Is that a good name for it? Not sure what to call this style.
Okay, what we have here is a tutorial for a pattern hack to get this style of top:
Instructions to hack a pattern
In order to do this hack, you need a basic long sleeve t-shirt top pattern that fits. I used the Wardrobe by Me Basic T-shirt in a size larger than I would fit per the measurements. I wanted it looser fitting. I added the band at the bottom, the cowl and a facing, but otherwise, the bones of this top is just a basic long-sleeved t-shirt top.
- Basic t-shirt pattern
- 1.5 yards of fabric (roughly)
- 16″ or 18″ zipper
- Optional: Wondertape (for placing zipper)
Take out your front, back and sleeve shirt patterns, and trace a copy of them. Figure out where it would hit just under your breasts, and mark that spot on your pattern piece. Now make a gradual curve down to the side. I just draw this in with a pencil first and then cut.
The diagram above shows what I did for the front and back pieces. Make sure the cuts meet up on the sides. The bottom band for my shirt ended up being 6″ x 18″ on the fold (both top and sides).
This next diagram shows how I used the front piece that I had cut from the pattern to draft two new pieces.
The cowl I measured the length of the neck opening on the pattern pieces (subtracting the seam allowance at the shoulder), and used that length for the length of the piece. The width is 7.5″ wide, which can be cut on the fold OR you can use two different fabrics for the inside and outside (what I have done).
These are the majority of the pattern pieces (just missing a piece for the bottom band and front facings).
These are all the pieces cut out except the front facings. I forgot to do those until I got to that part of construction. I just used 2″ into each side of the front pieces for the facing pieces. The facing is just giving you some protection from chaffing from the zipper.
- Sew the shoulder seams together (I sewed the bottom on the back piece first, but you can wait on that if you want).
- If you have an inside and outside of the cowl piece, you need to sew them together along the long edge.
- Attach the cowl to the neckline along one edge right sides together. The inside of the cowl is going to be the one showing, so select the outside part to attach first.
- Next add the facings to the inside edge of the cowl. Don’t use a serger for this, just zigzag them on.
- Add interfacing along the edges. My interfacing was 1.5″ wide. If you have a seam for the cowl, just go up to that seam and not over it. I ended up cutting the interfacing there, since it affects how the seam folds over.
- Take your zipper, and figure out where it will hit at the neckline and mark this spot. This helps to make sure your zipper does not get skewed and offset when stitching up.
- Place the marking at the neckline and sandwich it between the inside/outside cowl, front piece and front facing. Clip in place, and you can check to make sure the zipper will match when zipping it up by turning it carefully to the outside and zipping up. Straight stitch the zipper. If you want to make sure it won’t shift, use Wondertape to hold in place. Just make sure you are placing the tape inside the seam allowance so it won’t show once stitched up.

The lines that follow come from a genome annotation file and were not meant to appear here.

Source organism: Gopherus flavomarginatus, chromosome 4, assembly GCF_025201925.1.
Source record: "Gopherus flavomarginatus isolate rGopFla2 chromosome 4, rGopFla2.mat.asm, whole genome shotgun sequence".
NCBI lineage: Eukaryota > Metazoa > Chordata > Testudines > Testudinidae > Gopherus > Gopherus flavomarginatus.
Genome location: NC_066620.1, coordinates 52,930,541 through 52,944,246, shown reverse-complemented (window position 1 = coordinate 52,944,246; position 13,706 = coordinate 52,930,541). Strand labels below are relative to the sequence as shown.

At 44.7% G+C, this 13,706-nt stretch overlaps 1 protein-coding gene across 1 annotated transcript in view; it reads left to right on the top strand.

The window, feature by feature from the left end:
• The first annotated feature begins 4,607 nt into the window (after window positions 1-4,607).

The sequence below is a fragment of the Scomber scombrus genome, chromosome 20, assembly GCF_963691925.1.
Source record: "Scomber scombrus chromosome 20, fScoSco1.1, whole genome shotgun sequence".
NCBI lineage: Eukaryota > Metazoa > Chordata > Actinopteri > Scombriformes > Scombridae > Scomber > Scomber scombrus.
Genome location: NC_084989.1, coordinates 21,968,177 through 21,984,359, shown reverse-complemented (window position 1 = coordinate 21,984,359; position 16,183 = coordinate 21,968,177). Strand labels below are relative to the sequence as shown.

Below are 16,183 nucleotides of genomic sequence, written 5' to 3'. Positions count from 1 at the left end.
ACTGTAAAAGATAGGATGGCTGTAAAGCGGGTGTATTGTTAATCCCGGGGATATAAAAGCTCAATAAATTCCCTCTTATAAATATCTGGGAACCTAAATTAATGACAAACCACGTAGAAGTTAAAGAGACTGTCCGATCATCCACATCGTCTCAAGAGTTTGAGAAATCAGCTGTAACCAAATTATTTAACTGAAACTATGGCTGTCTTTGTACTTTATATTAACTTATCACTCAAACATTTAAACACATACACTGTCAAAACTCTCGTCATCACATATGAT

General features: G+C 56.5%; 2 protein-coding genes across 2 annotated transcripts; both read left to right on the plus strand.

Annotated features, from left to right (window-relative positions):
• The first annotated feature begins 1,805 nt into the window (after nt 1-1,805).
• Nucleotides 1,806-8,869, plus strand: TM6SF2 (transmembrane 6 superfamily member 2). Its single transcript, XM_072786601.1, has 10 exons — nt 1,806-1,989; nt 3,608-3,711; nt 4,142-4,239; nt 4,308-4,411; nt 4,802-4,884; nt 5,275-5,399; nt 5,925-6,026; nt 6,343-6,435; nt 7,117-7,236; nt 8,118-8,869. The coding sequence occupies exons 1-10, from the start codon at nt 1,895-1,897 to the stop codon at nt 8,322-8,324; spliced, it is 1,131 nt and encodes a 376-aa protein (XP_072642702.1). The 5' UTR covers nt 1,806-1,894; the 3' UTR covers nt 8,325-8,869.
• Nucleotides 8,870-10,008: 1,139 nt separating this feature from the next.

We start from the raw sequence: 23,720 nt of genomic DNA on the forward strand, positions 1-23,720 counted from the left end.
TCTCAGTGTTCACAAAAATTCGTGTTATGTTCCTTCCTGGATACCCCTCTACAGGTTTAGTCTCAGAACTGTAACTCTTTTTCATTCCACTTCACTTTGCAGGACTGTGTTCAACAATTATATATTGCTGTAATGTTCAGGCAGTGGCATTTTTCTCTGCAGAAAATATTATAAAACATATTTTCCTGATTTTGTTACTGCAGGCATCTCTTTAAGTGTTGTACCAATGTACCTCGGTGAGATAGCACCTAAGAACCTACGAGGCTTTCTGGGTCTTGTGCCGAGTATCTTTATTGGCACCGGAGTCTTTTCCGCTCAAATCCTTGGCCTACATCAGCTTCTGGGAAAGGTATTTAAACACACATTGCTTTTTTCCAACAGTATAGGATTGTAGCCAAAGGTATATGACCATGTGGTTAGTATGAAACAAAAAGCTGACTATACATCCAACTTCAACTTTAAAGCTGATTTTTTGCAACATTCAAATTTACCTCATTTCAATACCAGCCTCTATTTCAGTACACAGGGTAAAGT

- Top-stitch the zipper seams.
- Attach the inside edge of the cowl to the neckline. You can turn the edge under, pin and top-stitch or do the burrito method (enclosing the body pieces in the cowl), leaving an opening to pull everything through to the outside. I did the burrito method, and then still top-stitched. It just allowed me to not have to pin as much.
- Top-stitch the top edge of the cowl (if desired), and stitch down the front facing pieces.
- Now we are going to attach the bottom front to the top. I didn’t want the extra zipper teeth at the bottom to be irritating when worn, so first I stitched across the zipper. Next, I cut off the excess zipper and pulled the teeth apart up to the stitching. Lastly I pulled the excess teeth off with a small pliers. When stitching the bottom to the top, I wanted to make sure it held together, so I just did a quick basting stitch to the bottom of the zipper to keep them together.
- Mark the middle on the top and bottom pieces. Clip them together and stitch for both the front and back. I first stitched the front pieces on the sewing machine and then serged. I just wanted to make sure my serger wouldn’t hit the zipper, because that causes broken needles flying to your eyeballs.
- Top-stitch the seams, if desired (I did).
- Attach the arms. I color blocked them at the 3/4 sleeve line and added a few inches of extra length.
- Sew up the side seams, matching the curves at the side, and hem the arms.
- Sew the edges of the bottom band together. Mark it in 1/4’s for the sides, middle front and middle back.
- Mark the middle front and middle back on the bottom of the body pieces, and match them up on the band. Sew the band on the shirt.
- All done!
Let me know if anything is unclear in the tutorial. I didn’t detail everything, as if you have a basic pattern, you should have instructions for some of it already.
The fabrics I used here are a brushed poly stripe from Fabric Anthropology, a black fleece backed poly and a quilted faux leather from Joann’s.